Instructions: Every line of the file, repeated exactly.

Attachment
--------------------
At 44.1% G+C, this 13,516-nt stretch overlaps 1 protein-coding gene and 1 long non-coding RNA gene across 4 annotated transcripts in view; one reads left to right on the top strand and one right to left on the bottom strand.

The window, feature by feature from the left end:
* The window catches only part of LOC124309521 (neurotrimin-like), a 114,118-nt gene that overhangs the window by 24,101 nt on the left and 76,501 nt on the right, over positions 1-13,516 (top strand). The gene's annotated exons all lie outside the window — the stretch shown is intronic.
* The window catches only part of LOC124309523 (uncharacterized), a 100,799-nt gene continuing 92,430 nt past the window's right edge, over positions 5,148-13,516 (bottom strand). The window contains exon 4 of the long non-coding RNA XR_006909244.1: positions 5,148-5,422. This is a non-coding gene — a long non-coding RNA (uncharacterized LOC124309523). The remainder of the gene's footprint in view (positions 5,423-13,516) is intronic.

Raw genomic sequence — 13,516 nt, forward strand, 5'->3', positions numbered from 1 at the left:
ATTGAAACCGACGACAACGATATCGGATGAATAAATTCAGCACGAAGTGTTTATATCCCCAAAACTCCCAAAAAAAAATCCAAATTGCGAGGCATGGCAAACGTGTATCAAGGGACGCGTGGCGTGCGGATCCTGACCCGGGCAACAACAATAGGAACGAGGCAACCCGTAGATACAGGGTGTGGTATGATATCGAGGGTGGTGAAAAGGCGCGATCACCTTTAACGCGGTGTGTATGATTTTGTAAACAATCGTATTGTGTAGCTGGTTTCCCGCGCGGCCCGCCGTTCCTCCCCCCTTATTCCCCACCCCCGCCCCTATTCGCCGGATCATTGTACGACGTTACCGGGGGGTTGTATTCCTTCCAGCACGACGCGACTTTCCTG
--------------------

At 44.1% G+C, this 13,516-nt stretch overlaps 1 protein-coding gene and 1 long non-coding RNA gene across 4 annotated transcripts in view; one reads left to right on the top strand and one right to left on the bottom strand.

The window, feature by feature from the left end:
* The window catches only part of LOC124309521 (neurotrimin-like), a 114,118-nt gene that overhangs the window by 24,101 nt on the left and 76,501 nt on the right, over positions 1-13,516 (top strand). The gene's annotated exons all lie outside the window — the stretch shown is intronic.
* The window catches only part of LOC124309523 (uncharacterized), a 100,799-nt gene continuing 92,430 nt past the window's right edge, over positions 5,148-13,516 (bottom strand). The window contains exon 4 of the long non-coding RNA XR_006909244.1: positions 5,148-5,422. This is a non-coding gene — a long non-coding RNA (uncharacterized LOC124309523). The remainder of the gene's footprint in view (positions 5,423-13,516) is intronic.

Raw genomic sequence — 13,516 nt, forward strand, 5'->3', positions numbered from 1 at the left:
ATTGAAACCGACGACAACGATATCGGATGAATAAATTCAGCACGAAGTGTTTATATCCCCAAAACTCCCAAAAAAAAATCCAAATTGCGAGGCATGGCAAACGTGTATCAAGGGACGCGTGGCGTGCGGATCCTGACCCGGGCAACAACAATAGGAACGAGGCAACCCGTAGATACAGGGTGTGGTATGATATCGAGGGTGGTGAAAAGGCGCGATCACCTTTAACGCGGTGTGTATGATTTTGTAAACAATCGTATTGTGTAGCTGGTTTCCCGCGCGGCCCGCCGTTCCTCCCCCCTTATTCCCCACCCCCGCCCCTATTCGCCGGATCATTGTACGACGTTACCGGGGGGTTGTATTCCTTCCAGCACGACGCGACTTTCCTG